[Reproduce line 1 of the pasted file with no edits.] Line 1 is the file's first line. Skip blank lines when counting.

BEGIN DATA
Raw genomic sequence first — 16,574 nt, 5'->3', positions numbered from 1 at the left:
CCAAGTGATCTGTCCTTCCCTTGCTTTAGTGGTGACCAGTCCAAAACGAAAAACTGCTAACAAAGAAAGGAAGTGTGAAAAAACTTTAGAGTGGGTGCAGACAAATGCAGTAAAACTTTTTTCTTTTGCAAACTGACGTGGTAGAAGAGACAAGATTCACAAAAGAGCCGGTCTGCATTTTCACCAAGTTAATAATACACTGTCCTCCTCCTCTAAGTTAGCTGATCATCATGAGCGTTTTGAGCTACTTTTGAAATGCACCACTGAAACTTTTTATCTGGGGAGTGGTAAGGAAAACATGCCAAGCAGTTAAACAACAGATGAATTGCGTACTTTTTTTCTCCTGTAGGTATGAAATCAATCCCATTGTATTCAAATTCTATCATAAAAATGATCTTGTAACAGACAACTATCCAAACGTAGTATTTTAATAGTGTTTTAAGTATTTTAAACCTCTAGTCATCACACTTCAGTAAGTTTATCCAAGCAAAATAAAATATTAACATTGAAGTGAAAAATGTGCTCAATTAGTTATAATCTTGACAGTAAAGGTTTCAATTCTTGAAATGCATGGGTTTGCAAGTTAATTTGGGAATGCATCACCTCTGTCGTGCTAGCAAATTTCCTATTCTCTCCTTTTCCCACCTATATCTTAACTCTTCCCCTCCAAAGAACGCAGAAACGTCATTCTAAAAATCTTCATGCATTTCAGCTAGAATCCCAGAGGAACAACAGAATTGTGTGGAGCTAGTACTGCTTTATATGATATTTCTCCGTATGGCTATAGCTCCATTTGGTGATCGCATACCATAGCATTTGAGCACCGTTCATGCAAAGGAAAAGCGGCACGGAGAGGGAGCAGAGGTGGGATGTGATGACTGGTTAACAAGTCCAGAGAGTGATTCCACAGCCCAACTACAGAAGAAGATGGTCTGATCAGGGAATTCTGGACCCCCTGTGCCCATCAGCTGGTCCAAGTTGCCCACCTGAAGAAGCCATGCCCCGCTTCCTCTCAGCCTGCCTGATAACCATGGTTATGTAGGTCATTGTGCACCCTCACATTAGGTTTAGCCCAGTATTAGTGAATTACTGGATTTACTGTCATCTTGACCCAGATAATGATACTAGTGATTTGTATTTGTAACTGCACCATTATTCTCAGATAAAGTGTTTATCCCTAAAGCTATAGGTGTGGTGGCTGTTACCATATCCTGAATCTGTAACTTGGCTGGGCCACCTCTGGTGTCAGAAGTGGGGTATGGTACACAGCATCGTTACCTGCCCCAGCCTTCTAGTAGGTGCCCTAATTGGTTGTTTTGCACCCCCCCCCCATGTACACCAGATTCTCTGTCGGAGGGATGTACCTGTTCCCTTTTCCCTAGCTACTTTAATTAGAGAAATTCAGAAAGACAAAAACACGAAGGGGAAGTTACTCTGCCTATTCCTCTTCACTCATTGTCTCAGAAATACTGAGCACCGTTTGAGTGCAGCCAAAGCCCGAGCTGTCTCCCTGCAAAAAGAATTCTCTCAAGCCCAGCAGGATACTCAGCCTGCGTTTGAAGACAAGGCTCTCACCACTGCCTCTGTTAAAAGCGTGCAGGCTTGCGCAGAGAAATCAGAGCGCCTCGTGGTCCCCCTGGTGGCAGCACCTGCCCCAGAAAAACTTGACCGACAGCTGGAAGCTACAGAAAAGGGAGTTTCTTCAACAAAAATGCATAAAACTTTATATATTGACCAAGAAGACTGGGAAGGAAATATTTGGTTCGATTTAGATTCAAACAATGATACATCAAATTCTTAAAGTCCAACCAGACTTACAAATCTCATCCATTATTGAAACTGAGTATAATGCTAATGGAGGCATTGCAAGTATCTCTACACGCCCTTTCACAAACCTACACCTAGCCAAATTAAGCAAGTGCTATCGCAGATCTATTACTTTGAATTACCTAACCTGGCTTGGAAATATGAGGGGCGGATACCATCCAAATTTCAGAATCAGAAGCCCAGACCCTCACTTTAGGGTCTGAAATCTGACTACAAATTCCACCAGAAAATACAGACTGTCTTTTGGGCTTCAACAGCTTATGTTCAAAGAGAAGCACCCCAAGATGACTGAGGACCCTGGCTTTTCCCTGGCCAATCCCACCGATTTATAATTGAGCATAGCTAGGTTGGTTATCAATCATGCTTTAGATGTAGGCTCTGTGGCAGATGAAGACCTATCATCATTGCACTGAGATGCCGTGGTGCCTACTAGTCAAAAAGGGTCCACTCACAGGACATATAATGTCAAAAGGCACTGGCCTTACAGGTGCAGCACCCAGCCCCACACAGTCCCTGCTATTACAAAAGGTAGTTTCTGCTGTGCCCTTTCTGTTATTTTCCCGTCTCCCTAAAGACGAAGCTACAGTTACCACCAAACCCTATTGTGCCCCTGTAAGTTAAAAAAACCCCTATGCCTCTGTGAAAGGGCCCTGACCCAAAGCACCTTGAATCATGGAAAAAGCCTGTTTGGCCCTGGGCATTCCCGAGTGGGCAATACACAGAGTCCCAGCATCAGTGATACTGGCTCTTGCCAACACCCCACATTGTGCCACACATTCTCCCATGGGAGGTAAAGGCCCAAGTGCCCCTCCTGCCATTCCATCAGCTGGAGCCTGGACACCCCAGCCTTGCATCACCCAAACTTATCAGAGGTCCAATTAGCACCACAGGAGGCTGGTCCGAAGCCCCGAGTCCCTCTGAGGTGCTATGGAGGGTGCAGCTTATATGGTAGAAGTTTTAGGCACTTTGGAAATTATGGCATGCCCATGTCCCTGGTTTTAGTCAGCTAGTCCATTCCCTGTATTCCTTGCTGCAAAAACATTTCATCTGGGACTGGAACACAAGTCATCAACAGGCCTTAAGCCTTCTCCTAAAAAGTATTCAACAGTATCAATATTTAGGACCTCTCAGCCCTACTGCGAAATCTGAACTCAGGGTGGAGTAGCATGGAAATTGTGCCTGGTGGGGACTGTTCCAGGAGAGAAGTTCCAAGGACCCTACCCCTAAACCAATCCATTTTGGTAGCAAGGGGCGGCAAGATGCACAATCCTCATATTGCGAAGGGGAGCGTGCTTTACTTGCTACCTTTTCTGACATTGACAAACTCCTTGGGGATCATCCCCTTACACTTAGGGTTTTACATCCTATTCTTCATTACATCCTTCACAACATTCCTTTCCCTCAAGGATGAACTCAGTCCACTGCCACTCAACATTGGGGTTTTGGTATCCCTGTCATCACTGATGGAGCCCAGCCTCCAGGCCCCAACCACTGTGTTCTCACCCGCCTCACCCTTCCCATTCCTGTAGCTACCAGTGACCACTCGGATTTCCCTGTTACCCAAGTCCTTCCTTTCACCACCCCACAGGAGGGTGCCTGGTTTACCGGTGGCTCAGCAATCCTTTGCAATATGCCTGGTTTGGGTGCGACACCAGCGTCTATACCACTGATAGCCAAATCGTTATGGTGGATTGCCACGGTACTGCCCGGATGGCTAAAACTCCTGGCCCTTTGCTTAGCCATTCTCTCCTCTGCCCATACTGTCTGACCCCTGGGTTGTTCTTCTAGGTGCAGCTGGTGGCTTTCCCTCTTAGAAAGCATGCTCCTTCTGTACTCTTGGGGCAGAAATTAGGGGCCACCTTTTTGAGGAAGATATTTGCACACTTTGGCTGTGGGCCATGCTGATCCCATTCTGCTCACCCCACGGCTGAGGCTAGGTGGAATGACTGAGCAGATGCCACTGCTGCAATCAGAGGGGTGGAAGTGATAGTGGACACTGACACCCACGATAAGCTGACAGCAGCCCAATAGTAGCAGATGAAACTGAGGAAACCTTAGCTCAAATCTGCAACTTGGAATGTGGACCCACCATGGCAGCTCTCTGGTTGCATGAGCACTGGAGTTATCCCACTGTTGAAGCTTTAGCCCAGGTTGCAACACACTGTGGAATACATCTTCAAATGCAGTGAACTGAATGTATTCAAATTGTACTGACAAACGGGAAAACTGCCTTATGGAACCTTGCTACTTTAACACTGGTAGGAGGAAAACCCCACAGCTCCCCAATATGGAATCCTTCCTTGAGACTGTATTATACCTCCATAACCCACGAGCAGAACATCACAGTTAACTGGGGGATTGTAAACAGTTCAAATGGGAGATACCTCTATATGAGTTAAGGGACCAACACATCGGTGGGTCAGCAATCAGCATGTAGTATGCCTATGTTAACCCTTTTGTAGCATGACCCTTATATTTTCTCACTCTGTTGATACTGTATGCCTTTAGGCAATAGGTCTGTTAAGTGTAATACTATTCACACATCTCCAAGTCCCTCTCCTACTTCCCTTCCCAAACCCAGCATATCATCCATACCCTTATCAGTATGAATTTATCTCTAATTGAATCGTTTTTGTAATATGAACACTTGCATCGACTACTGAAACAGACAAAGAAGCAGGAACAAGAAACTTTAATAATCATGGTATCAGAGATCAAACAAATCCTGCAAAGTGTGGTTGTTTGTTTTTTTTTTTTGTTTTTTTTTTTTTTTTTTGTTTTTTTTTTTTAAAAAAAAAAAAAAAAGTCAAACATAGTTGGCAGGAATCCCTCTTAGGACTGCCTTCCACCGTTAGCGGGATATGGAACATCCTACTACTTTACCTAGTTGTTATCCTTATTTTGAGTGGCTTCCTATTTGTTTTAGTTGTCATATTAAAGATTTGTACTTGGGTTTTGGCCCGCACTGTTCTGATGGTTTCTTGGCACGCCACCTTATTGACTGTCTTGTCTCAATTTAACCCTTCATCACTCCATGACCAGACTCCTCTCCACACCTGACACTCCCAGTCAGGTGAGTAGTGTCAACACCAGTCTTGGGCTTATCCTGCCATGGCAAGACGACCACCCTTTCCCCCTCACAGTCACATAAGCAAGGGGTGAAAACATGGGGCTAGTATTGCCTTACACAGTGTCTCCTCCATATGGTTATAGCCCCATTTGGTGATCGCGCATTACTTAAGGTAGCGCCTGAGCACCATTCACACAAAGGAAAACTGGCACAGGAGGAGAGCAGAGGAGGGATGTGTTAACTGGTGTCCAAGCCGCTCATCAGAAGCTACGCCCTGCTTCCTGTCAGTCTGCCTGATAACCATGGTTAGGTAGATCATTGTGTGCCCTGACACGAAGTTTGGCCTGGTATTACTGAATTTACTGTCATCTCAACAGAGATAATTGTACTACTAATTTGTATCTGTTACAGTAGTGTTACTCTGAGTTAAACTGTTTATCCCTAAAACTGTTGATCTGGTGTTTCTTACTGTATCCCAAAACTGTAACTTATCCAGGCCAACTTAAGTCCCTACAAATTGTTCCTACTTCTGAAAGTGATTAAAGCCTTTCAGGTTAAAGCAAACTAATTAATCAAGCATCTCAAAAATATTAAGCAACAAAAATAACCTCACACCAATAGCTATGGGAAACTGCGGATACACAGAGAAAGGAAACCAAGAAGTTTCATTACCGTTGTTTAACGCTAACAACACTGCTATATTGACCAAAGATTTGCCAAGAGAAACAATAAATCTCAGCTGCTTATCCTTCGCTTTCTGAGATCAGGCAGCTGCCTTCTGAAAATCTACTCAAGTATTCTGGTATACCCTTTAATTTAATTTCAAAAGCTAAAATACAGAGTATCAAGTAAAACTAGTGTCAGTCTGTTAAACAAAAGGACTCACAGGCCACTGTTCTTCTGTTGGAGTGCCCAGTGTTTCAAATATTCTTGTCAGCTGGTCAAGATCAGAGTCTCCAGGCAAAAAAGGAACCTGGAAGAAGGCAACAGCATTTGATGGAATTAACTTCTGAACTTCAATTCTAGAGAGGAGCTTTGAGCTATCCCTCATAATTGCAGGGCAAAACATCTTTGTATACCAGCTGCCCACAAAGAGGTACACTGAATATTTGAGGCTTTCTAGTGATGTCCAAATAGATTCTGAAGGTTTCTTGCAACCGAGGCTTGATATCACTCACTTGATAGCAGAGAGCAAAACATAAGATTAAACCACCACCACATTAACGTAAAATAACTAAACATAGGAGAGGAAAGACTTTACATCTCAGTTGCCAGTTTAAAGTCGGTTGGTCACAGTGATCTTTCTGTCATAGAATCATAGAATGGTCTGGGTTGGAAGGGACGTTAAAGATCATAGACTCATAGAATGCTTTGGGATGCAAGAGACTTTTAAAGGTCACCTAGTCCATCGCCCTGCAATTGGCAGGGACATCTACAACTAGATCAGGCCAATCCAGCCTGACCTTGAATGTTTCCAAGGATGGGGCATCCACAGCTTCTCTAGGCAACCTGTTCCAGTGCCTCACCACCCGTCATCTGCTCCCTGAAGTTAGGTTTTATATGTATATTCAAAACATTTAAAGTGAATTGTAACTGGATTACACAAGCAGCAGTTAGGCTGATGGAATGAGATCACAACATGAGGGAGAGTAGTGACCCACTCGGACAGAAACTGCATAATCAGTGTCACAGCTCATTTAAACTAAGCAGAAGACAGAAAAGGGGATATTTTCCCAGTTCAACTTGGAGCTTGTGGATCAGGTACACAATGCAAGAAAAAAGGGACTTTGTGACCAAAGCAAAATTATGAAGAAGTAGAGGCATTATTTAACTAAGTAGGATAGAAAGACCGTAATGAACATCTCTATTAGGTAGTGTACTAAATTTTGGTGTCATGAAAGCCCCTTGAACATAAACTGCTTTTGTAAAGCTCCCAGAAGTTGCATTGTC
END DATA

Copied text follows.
Raw genomic sequence first — 16,574 nt, 5'->3', positions numbered from 1 at the left: